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Using charcoals as a proxy to estimate energy released from small Impact cratering processes

Periodic Reporting for period 1 - ImpChar (Using charcoals as a proxy to estimate energy released from small Impact cratering processes)

Reporting period: 2017-10-01 to 2019-09-30

Asteroid impacts represent a natural hazard capable of causing significant damage on the Earth, as evidenced by the impact of a body that formed the 180-km wide Chixulub crater causing extensive environmental perturbations. Estimates of the current impact flux on Earth show that within the lifetime of our species it is likely that a significant asteroid impact will hit a populated area.

Existing observational and modelling approaches have found it hard to quantify the thermal energy release from small impact cratering processes. Most methods used to study and characterise small impact craters and the energy processes associated with them are based on approaches used to assess large impact craters with high temperature transitions, that are rarely present in small impact craters in unconsolidated target rocks.
The aim of ImpCHAR was to use properties of dead bodies of organisms killed during the fall of the asteroid and preserved within their ejecta blanket as a char to understand the energy release from small impacts. We do it by a set of targeted field work within proximal ejecta blanket of confirmed impact craters up to 120 m in diameter (Kaali in Estonia, Morasko in Poland and Whitecourt in Kanada), a couple of unconfirmed structures (Ilumetsa in Estonia and Tor in Sweden), a set of laboratory experiments mimicking different scenarios of charcoal production.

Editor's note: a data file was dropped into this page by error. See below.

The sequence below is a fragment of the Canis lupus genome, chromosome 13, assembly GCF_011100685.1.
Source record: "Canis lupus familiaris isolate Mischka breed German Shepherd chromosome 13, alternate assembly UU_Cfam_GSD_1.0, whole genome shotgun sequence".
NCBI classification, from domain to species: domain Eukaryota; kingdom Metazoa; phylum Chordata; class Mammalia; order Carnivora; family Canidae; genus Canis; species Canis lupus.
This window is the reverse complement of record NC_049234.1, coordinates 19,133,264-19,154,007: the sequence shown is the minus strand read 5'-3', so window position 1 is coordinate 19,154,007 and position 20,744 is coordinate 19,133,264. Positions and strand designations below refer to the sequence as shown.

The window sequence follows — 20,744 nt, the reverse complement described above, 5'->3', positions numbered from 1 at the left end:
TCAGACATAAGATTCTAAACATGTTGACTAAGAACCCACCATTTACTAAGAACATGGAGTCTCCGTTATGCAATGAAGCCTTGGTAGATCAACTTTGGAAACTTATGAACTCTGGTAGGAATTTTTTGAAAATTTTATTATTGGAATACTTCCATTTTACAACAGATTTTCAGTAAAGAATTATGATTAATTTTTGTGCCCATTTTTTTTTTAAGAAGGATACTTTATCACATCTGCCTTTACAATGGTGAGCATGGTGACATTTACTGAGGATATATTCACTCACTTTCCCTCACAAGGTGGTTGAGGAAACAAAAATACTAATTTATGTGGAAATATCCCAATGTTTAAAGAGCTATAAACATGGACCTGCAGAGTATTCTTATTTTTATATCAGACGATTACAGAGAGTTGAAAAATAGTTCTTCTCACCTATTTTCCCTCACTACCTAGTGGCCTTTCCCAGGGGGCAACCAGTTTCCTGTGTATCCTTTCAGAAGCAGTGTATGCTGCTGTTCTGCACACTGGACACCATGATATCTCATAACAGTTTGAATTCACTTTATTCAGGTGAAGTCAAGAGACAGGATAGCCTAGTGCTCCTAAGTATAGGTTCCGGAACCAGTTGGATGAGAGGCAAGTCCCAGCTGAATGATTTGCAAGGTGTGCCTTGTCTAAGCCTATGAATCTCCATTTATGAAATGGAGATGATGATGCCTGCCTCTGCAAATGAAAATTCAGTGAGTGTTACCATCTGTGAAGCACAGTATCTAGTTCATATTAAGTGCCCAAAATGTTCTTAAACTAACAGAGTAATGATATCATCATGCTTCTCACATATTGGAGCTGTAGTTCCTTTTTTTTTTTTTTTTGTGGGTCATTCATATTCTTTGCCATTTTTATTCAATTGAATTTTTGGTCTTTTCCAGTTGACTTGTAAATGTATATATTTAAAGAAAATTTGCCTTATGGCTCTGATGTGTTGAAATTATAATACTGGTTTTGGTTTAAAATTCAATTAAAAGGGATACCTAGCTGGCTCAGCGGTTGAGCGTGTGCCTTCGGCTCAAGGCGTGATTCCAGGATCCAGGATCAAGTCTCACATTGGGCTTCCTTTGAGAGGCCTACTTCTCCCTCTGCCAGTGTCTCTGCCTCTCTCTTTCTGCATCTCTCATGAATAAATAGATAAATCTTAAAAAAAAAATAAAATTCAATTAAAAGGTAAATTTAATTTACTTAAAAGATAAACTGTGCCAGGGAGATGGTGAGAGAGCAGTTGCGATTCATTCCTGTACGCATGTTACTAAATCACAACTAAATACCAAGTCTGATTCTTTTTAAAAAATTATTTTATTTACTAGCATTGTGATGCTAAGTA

Here we show that the reflective properties of charcoals found in the proximal ejecta of small impact craters are distinguishable from those produced by wildfires. We reveal that: 1) the proximal ejecta blanket of small impact craters is locally hot, and 2) finding charcoal with specific reflective properties within proximal ejecta can be used to identify the meteorite impact origin of small craters. This study will enable us to better quantify the impact rate and understand the full spectrum of possible interactions of impactors with the atmosphere and Earth’s surface, so that we can adequately prepare for the future impact.
"Work performed:
- Charcoals have been collected from selected, confirmed, very small impact craters, two possible craters as well as wildfires.
- Experiments mimicking two possible modes of charcoal formation.
- Charcoals were measured under the reflectance microscope.
- Data was analysed.
- Additional field work was made.
- Results were presented on conferences (see below).
- Papers were written and some were already published (see below).
- Plenty of outreach activities was done.


Published papers:
Losiak, A. Jõeleht, J. Plado, M. Szyszka, K. Kirsimäe, E.M. Wild, P. Steier, A.M. Jazwa, R. Helde, C. Belcher (2020) Determining the age and possibility for an extraterrestrial impact formation mechanism of the Ilumetsa structures (Estonia). Meteoritics and Planetary Sciences. doi.org/10.1111/maps.13431
9 other papers are in preparation/ submission.

Conference abstracts:
Losiak, Jõeleht, Plado, Szyszka, Wild, Steier 2018. Dating small impact craters on Earth and the “old wood problem”. MetSoc, #6219.
Losiak, Belcher 2018. Proximal ejecta blankets of small impact craters as time capsules preserving a timelapse of paleoenvironment 10th European Palaeobotany and Palynology Conference 12-17.08.2018 in Dublin.
Losiak, Belcher, Jõeleht, Plado, Szyszko 2019. Death from Space: Origin of Charcoal found in Proximal Ejecta Blanket of Kaali Craters (is NOT what we Think). LPSC #2406.
Losiak, Belcher, Plado, Jõeleht 2019. Recognising small impact craters on Earth Impacts and Life conference Tällberg, Siljan Crater 10-13.06.2019.
Losiak., Avery, Elliott, Belcher 2019. Burning trash for science: using waste to monitor wildfire energies. Wildfire Conference England and Wales Wildfire Forum. Cardiff 2019.